Talk:Featured tile layers/Guidelines for new tile layers
With respect to the discussion on "non-commercial is preferred" in SWG. Perhaps rather than tying the preference to commercial vs non-commercial, it should be "comes from within the OSM community or not". One of the main reasons for having multiple tile layers is to show and advertise the power of what can be done with the data. At the same time it could also show off the power of the community and how easily one can create great new styles from the data by preferring . This would automatically give a certain degree of divide between commercial vs non-commercial however without explicitly saying so. It would also be easier to justify why that would be a relevant criterion. --Amm 00:40, 19 February 2011 (UTC)
- What counts as "within the OSM community"? If they are using OSM data, and wanting their tiles to be on osm.org (2 requirements) then surly they are part of the community? - LastGrape/Gregory 22:42, 16 May 2011 (BST)
It seems as if guidelines to retiring tile layers are missing. So once in, always in?
If that is not the case, I don't quite understand why the cyclemap layer is still available. - User:SimonPoole 18:37, 20 May 2011 (MET)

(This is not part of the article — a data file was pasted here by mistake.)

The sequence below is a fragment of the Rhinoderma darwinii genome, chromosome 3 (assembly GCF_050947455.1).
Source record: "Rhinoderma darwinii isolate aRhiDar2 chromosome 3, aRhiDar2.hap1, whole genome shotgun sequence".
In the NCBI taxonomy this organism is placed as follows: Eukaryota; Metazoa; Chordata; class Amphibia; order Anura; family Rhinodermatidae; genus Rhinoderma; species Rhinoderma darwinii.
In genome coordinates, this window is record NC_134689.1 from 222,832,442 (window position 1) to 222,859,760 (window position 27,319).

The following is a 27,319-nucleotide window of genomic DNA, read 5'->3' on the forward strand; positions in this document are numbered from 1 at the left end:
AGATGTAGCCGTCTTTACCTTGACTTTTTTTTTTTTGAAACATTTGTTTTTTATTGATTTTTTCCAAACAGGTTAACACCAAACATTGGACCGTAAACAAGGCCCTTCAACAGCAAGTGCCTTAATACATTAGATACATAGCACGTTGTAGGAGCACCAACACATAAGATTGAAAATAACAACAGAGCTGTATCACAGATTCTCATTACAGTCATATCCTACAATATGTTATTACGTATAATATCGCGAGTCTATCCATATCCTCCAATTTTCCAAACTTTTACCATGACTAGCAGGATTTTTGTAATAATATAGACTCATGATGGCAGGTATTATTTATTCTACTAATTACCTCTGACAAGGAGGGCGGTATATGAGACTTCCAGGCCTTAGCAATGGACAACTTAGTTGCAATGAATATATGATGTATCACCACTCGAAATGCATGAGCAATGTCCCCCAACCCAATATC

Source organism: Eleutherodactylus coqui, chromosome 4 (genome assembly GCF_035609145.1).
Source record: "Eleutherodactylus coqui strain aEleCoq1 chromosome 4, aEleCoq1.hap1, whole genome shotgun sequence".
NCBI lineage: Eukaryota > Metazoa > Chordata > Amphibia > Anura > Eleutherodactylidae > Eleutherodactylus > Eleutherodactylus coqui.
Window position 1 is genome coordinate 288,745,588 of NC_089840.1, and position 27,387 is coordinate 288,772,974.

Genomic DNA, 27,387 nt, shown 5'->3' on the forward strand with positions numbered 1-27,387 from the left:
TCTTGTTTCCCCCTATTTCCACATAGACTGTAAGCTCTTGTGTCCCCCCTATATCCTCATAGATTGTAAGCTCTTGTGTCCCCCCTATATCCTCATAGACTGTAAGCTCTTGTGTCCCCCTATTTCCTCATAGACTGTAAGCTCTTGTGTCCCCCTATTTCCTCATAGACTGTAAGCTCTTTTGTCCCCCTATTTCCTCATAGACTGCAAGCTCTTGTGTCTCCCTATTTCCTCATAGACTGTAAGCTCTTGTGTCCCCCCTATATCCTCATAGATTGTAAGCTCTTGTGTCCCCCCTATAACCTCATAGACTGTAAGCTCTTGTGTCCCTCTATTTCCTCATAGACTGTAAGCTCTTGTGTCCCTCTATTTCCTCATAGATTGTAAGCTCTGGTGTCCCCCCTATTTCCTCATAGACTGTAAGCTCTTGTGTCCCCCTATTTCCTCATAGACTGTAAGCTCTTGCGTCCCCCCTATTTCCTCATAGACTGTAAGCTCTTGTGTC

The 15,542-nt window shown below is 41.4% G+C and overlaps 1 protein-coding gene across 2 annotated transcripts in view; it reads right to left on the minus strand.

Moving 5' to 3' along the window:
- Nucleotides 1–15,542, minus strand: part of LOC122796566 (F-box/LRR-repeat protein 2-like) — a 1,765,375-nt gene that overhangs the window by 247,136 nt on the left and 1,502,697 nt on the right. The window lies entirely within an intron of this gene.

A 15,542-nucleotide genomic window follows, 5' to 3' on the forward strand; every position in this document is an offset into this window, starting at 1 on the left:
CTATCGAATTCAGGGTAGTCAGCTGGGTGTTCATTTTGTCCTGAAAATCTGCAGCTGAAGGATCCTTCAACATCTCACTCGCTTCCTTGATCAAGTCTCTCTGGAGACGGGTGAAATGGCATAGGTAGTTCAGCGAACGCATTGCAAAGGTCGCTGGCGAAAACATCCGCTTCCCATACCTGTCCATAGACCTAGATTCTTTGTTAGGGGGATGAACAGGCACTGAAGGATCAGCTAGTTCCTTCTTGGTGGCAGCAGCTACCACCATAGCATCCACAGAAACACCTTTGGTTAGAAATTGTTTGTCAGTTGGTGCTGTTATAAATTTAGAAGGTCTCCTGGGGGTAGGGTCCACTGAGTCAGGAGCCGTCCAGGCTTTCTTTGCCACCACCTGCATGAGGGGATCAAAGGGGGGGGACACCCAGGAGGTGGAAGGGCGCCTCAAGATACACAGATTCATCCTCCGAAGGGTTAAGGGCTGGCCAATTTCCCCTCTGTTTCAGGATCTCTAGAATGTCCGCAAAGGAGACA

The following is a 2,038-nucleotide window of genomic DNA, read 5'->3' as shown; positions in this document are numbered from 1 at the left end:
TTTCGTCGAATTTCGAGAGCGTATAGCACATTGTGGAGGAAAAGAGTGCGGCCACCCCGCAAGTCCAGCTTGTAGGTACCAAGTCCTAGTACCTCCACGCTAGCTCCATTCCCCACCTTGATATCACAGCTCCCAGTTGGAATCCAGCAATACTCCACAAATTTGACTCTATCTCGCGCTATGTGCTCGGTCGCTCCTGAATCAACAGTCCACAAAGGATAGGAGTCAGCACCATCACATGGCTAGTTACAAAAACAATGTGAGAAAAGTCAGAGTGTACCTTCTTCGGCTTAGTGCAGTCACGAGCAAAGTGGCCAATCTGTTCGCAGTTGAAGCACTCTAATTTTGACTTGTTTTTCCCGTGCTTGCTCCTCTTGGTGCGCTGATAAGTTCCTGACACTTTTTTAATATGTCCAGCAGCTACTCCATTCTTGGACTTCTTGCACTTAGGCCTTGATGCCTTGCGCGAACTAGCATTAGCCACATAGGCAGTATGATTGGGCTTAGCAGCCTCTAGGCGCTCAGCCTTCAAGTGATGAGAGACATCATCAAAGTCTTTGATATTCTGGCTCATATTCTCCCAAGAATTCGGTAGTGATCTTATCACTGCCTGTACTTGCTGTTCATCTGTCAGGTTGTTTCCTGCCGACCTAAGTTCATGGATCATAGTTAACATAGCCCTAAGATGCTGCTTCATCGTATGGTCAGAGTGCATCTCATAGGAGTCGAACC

Use of non-OSM data
There is not a particular practical need for this at the moment i suppose but i think to be in line with the mission of the OSMF the guidelines should include something like the following:
- In the must conditions: A tile layer must not use any non-free data.
- In the should conditions: A tile layer should not use non-OSM data where OSM data exists.
- I agree that this would be a sensible and hopefully uncontroversial improvement. Is there any established mechanism to update the guidelines? They seem to have remained unchanged over the past years. --Tordanik 16:21, 23 May 2018 (UTC)
- Since the current page is not identical to the text approved by the OSMF board originally anyway i think we can edit it if there is consensus on the change. This does not make it part of the official policy of course. Adopting a modified policy officially by the OSMF should probably go through the OWG.
- I think it's clear enough for the most part (non-commercial data is generally considered unfree). But in other contexts (e.g. the contributor terms), the OSMF has relied on the Open Definition. So that might be a good resource if there's a need for more precise definitions. --Tordanik 16:29, 25 May 2018 (UTC)
Guidelines for current tile layers too
- The guidelines already apply to the existing tile layers, there is just no defined mechanism to evaluate this. But tile layers have been removed in the past (Mapquest) and if anyone thinks a tile layer - due to changes - no more meets the requirements you should bring this up on a suitable communication channel to be discussed. I don't see this being the case for any of the current tile layers though. --Imagico (talk) 09:28, 23 September 2018 (UTC)
International borders are a must, to prevent accidental deaths